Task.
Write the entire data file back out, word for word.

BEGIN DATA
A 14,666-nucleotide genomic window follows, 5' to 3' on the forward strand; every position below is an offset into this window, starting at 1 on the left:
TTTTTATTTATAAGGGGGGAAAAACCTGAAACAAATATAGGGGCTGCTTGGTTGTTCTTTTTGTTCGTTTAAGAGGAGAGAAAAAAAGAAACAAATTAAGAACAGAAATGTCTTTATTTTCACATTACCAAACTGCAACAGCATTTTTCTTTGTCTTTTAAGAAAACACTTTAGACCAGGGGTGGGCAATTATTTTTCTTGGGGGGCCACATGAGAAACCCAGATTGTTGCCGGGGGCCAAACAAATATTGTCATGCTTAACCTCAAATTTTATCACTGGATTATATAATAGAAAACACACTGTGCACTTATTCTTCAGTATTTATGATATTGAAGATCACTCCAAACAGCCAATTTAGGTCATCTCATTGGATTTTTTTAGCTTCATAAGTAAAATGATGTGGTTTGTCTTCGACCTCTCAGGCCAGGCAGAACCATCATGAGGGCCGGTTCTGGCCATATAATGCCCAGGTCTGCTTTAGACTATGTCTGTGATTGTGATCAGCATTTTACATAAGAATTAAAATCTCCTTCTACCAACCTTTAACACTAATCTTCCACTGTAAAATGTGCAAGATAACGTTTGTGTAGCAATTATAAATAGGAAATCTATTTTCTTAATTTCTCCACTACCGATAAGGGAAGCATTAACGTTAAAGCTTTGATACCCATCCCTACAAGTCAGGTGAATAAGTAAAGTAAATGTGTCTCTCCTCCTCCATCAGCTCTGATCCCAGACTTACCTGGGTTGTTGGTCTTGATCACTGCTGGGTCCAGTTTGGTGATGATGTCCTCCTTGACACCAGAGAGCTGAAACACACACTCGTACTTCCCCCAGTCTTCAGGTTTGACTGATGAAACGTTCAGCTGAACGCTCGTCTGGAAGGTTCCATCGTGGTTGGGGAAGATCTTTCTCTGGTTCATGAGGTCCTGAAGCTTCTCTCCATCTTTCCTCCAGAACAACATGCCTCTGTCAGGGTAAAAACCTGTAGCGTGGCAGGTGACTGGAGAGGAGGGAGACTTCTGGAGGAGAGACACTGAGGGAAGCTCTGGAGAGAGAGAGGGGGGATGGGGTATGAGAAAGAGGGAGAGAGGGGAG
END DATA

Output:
A 14,666-nucleotide genomic window follows, 5' to 3' on the forward strand; every position below is an offset into this window, starting at 1 on the left:
TTTTTATTTATAAGGGGGGAAAAACCTGAAACAAATATAGGGGCTGCTTGGTTGTTCTTTTTGTTCGTTTAAGAGGAGAGAAAAAAAGAAACAAATTAAGAACAGAAATGTCTTTATTTTCACATTACCAAACTGCAACAGCATTTTTCTTTGTCTTTTAAGAAAACACTTTAGACCAGGGGTGGGCAATTATTTTTCTTGGGGGGCCACATGAGAAACCCAGATTGTTGCCGGGGGCCAAACAAATATTGTCATGCTTAACCTCAAATTTTATCACTGGATTATATAATAGAAAACACACTGTGCACTTATTCTTCAGTATTTATGATATTGAAGATCACTCCAAACAGCCAATTTAGGTCATCTCATTGGATTTTTTTAGCTTCATAAGTAAAATGATGTGGTTTGTCTTCGACCTCTCAGGCCAGGCAGAACCATCATGAGGGCCGGTTCTGGCCATATAATGCCCAGGTCTGCTTTAGACTATGTCTGTGATTGTGATCAGCATTTTACATAAGAATTAAAATCTCCTTCTACCAACCTTTAACACTAATCTTCCACTGTAAAATGTGCAAGATAACGTTTGTGTAGCAATTATAAATAGGAAATCTATTTTCTTAATTTCTCCACTACCGATAAGGGAAGCATTAACGTTAAAGCTTTGATACCCATCCCTACAAGTCAGGTGAATAAGTAAAGTAAATGTGTCTCTCCTCCTCCATCAGCTCTGATCCCAGACTTACCTGGGTTGTTGGTCTTGATCACTGCTGGGTCCAGTTTGGTGATGATGTCCTCCTTGACACCAGAGAGCTGAAACACACACTCGTACTTCCCCCAGTCTTCAGGTTTGACTGATGAAACGTTCAGCTGAACGCTCGTCTGGAAGGTTCCATCGTGGTTGGGGAAGATCTTTCTCTGGTTCATGAGGTCCTGAAGCTTCTCTCCATCTTTCCTCCAGAACAACATGCCTCTGTCAGGGTAAAAACCTGTAGCGTGGCAGGTGACTGGAGAGGAGGGAGACTTCTGGAGGAGAGACACTGAGGGAAGCTCTGGAGAGAGAGAGGGGGGATGGGGTATGAGAAAGAGGGAGAGAGGGGAG